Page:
Lights in a Box? Letters page 2
It's just past midnight, I haven't yet finished my newest copy of Stereophile and I'm writing because the Steve Guttenberg/Joel Silver articles on Home Theater demand immediate attention. Mr. Guttenberg eloquently expresses an opinion that the mere existence of surround-sound will detract from appreciation of really great music, and is an affront to a true audiophile. I am not an audiophile. I am, instead, a fairly knowledgeable, fairly discriminating, middle-aged man who happens to love music. I earn my daily bread as a Sales Associate (Home Audio Department) for a middle-sized chain electronics retailer. Most of my customers are not audiophiles. They are, almost without exception, people with a passion for music who have never heard really good recorded music---people whose souls yearn for hi-fi while their wallets struggle to achieve mid-fi levels, if you will.
Home Theater, as it exists today, does not produce the best music possible. So what? By definition, only one system I (or any critical reviewer) have ever auditioned was the best. All others were less. This simple fact does not stop me (or any critical reviewer) from appreciating the merits of those other, lesser systems. Proof of my assertion is contained in Stereophile's "Recommended Components."
Often, my customers suffer from the same educational blight Mr. Guttenberg correctly decries: excessive bass used to mask harsh treble and missing midrange. They can't help it, no one ever told them that "loud" isn't necessarily good, or that recorded music should ideally sound just like a live performance. Yet my customers know---at some intrinsic level---that the music and sound they live with daily just isn't right. How else explain a population that has produced street music the likes of Philadelphia acappella harmony, delta blues, or New Orleans jazz? Especially given the immediate desire to possess almost any new equipment promising more, and better, music than ever before?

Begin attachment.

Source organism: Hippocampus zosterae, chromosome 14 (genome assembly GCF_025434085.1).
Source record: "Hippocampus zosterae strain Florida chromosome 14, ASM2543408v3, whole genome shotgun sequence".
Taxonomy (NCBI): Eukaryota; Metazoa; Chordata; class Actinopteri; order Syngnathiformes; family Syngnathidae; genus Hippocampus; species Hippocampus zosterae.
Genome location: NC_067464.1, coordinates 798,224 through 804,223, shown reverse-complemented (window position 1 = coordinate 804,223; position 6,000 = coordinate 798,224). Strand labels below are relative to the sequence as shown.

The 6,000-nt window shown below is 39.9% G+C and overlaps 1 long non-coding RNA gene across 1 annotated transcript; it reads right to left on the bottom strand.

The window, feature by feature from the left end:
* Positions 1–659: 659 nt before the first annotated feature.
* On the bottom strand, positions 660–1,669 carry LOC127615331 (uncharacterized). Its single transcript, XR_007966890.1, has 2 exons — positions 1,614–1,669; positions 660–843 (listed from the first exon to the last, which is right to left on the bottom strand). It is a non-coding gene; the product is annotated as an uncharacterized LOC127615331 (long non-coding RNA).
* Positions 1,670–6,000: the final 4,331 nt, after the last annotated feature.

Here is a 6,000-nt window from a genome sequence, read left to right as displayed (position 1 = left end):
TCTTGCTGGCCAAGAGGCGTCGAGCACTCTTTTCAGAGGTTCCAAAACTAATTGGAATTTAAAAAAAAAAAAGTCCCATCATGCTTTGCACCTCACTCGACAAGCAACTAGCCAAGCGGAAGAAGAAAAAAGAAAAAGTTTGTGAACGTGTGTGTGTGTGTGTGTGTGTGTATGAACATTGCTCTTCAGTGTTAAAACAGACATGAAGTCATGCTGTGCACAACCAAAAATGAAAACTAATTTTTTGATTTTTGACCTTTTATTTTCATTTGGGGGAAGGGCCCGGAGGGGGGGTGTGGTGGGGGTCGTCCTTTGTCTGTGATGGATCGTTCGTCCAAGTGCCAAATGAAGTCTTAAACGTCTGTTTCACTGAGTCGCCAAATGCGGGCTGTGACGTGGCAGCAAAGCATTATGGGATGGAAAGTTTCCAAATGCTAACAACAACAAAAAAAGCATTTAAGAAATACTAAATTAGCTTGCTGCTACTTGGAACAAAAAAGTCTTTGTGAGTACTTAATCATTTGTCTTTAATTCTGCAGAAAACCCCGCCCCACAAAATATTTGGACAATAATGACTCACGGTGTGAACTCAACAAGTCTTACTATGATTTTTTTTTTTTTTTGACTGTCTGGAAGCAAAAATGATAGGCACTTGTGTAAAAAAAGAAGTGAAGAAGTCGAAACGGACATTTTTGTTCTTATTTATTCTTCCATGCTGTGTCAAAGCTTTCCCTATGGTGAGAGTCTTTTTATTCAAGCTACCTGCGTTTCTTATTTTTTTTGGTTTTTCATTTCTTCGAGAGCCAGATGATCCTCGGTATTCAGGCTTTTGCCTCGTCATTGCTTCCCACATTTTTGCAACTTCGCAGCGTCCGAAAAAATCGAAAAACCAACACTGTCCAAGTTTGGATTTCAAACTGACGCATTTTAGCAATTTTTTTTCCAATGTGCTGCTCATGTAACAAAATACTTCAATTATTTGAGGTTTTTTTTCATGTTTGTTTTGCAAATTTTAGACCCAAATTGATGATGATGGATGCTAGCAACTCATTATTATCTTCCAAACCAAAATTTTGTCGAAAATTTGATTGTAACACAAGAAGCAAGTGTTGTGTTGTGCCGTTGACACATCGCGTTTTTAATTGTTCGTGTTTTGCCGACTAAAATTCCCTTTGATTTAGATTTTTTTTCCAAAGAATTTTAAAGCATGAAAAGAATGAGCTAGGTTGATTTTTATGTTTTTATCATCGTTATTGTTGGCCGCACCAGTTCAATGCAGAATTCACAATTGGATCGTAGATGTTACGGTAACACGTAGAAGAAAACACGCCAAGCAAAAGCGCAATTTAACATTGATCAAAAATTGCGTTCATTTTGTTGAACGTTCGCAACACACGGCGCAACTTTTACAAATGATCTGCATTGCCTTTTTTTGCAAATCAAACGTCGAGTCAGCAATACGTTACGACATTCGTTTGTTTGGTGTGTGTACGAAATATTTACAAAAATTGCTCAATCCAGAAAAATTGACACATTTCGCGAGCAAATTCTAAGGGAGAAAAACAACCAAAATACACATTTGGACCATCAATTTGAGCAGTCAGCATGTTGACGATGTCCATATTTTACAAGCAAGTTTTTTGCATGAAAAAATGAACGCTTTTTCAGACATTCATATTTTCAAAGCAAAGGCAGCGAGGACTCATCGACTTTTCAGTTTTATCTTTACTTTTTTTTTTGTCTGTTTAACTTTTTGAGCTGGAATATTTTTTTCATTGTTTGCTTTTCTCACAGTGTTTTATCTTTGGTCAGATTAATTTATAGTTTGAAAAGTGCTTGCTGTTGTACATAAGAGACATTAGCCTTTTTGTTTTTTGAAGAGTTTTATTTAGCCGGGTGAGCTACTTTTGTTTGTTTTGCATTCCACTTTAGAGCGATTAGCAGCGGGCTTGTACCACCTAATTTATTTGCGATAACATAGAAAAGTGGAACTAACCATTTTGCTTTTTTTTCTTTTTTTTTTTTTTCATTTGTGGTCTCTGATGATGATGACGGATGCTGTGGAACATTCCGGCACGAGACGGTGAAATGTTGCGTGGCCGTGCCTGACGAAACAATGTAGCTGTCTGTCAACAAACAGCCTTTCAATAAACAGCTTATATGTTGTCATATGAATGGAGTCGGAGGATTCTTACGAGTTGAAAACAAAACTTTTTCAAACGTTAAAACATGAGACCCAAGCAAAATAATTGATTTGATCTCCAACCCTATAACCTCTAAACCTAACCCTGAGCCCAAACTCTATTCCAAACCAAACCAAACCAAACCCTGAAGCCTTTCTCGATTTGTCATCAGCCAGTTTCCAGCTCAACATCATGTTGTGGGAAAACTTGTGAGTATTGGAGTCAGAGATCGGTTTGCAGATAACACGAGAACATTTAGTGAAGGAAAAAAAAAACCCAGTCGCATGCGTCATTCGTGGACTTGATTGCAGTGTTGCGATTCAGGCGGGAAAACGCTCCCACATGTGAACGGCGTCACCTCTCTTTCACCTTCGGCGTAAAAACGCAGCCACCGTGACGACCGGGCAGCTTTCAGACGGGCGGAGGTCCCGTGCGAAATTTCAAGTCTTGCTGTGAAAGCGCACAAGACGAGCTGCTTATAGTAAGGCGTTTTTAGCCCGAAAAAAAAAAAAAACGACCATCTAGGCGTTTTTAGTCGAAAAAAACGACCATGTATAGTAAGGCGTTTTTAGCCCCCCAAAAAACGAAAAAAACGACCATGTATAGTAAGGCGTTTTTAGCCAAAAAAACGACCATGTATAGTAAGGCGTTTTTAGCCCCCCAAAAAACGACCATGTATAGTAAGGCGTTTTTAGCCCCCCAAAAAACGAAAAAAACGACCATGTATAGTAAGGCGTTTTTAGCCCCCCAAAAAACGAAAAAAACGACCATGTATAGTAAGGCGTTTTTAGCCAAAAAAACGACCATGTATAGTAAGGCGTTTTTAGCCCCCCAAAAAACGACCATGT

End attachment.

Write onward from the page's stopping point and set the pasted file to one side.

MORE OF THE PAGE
For most, a move into Home Theater is a move into better sound (admittedly mid-fi) than they have ever before heard. They spend hours and hours agonizing between Fisher and Kenwood. Their decisions are most often based on what their parents, or their friends, bought. They believe Sony invented CD technology and that any three-way speaker makes better sound than any two-way speaker, regardless of cost. But they listen when I demonstrate our premium brands. It's part of the courtship ritual. Most don't really believe better sound is possible. Many are simply too conservative to do so, even when they hear the differences. They often think my demonstrations are faked, using special recordings. In fact, the most-often-heard objections I have to overcome are: 1) Only the speakers make a difference anyway; 2) It's good enough for me; and 3) It's too expensive. But when they hear the differences they like the differences, and sometimes they buy the differences. When they do, I've done a good job---and made another convert.
Please note that each of the above objections totally ignores the improved sound available through modern technology. I believe stereo has become so commonplace that it has joined the telephone. The common attitude is, "Everyone has one and they all do the same job." People have forgotten that music is a luxury, that good recorded music is a recent invention, that stereo is both a toy and a hobby. We in the industry must counteract this belief. We must convince the public that, just like golf, skiing, fishing, and hang-gliding, those with better toys do it better; and we must prove it, one listener at a time.
Home Theater is another arena, another tool, to show skeptics the differences between lo-fi and mid-fi. During demonstrations I frequently tell customers that I can sell them good sound or I can sell them cheap sound, but I can't sell them good cheap sound. Then I have to convince them they deserve the sound they like. Once I have established trust in the listener's own ears, then is the time to move to the differences between mid-fi and hi-fi.